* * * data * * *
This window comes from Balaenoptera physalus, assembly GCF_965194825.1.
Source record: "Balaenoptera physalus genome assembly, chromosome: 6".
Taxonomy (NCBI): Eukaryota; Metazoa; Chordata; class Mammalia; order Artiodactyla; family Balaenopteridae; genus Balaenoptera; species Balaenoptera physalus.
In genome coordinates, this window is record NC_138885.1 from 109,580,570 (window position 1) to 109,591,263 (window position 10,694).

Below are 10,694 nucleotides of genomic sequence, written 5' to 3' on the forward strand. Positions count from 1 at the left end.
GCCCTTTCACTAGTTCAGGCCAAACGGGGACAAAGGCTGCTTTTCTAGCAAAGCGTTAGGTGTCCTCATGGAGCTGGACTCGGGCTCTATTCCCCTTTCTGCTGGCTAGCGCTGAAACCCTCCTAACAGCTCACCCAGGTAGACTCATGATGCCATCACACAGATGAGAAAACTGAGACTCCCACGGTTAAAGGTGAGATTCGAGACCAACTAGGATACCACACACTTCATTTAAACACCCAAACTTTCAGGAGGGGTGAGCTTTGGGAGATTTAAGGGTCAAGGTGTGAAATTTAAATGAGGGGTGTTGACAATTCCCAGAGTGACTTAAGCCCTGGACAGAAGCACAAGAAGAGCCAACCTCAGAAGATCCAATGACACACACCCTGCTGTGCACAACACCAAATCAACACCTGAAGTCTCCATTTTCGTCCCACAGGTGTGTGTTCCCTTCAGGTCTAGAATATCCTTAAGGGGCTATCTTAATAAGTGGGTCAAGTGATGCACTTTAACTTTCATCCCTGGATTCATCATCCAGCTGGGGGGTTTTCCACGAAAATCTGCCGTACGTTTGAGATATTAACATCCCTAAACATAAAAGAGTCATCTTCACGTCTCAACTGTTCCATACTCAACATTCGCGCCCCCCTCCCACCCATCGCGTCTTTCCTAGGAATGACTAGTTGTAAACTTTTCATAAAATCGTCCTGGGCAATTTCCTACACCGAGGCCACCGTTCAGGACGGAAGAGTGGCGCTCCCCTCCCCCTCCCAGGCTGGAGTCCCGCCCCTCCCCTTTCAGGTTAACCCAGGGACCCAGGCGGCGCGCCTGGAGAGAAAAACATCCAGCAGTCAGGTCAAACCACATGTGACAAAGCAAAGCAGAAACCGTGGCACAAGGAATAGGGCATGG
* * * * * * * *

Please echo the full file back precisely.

This window comes from Balaenoptera physalus, assembly GCF_965194825.1.
Source record: "Balaenoptera physalus genome assembly, chromosome: 6".
Taxonomy (NCBI): Eukaryota; Metazoa; Chordata; class Mammalia; order Artiodactyla; family Balaenopteridae; genus Balaenoptera; species Balaenoptera physalus.
In genome coordinates, this window is record NC_138885.1 from 109,580,570 (window position 1) to 109,591,263 (window position 10,694).

Below are 10,694 nucleotides of genomic sequence, written 5' to 3' on the forward strand. Positions count from 1 at the left end.
GCCCTTTCACTAGTTCAGGCCAAACGGGGACAAAGGCTGCTTTTCTAGCAAAGCGTTAGGTGTCCTCATGGAGCTGGACTCGGGCTCTATTCCCCTTTCTGCTGGCTAGCGCTGAAACCCTCCTAACAGCTCACCCAGGTAGACTCATGATGCCATCACACAGATGAGAAAACTGAGACTCCCACGGTTAAAGGTGAGATTCGAGACCAACTAGGATACCACACACTTCATTTAAACACCCAAACTTTCAGGAGGGGTGAGCTTTGGGAGATTTAAGGGTCAAGGTGTGAAATTTAAATGAGGGGTGTTGACAATTCCCAGAGTGACTTAAGCCCTGGACAGAAGCACAAGAAGAGCCAACCTCAGAAGATCCAATGACACACACCCTGCTGTGCACAACACCAAATCAACACCTGAAGTCTCCATTTTCGTCCCACAGGTGTGTGTTCCCTTCAGGTCTAGAATATCCTTAAGGGGCTATCTTAATAAGTGGGTCAAGTGATGCACTTTAACTTTCATCCCTGGATTCATCATCCAGCTGGGGGGTTTTCCACGAAAATCTGCCGTACGTTTGAGATATTAACATCCCTAAACATAAAAGAGTCATCTTCACGTCTCAACTGTTCCATACTCAACATTCGCGCCCCCCTCCCACCCATCGCGTCTTTCCTAGGAATGACTAGTTGTAAACTTTTCATAAAATCGTCCTGGGCAATTTCCTACACCGAGGCCACCGTTCAGGACGGAAGAGTGGCGCTCCCCTCCCCCTCCCAGGCTGGAGTCCCGCCCCTCCCCTTTCAGGTTAACCCAGGGACCCAGGCGGCGCGCCTGGAGAGAAAAACATCCAGCAGTCAGGTCAAACCACATGTGACAAAGCAAAGCAGAAACCGTGGCACAAGGAATAGGGCATGG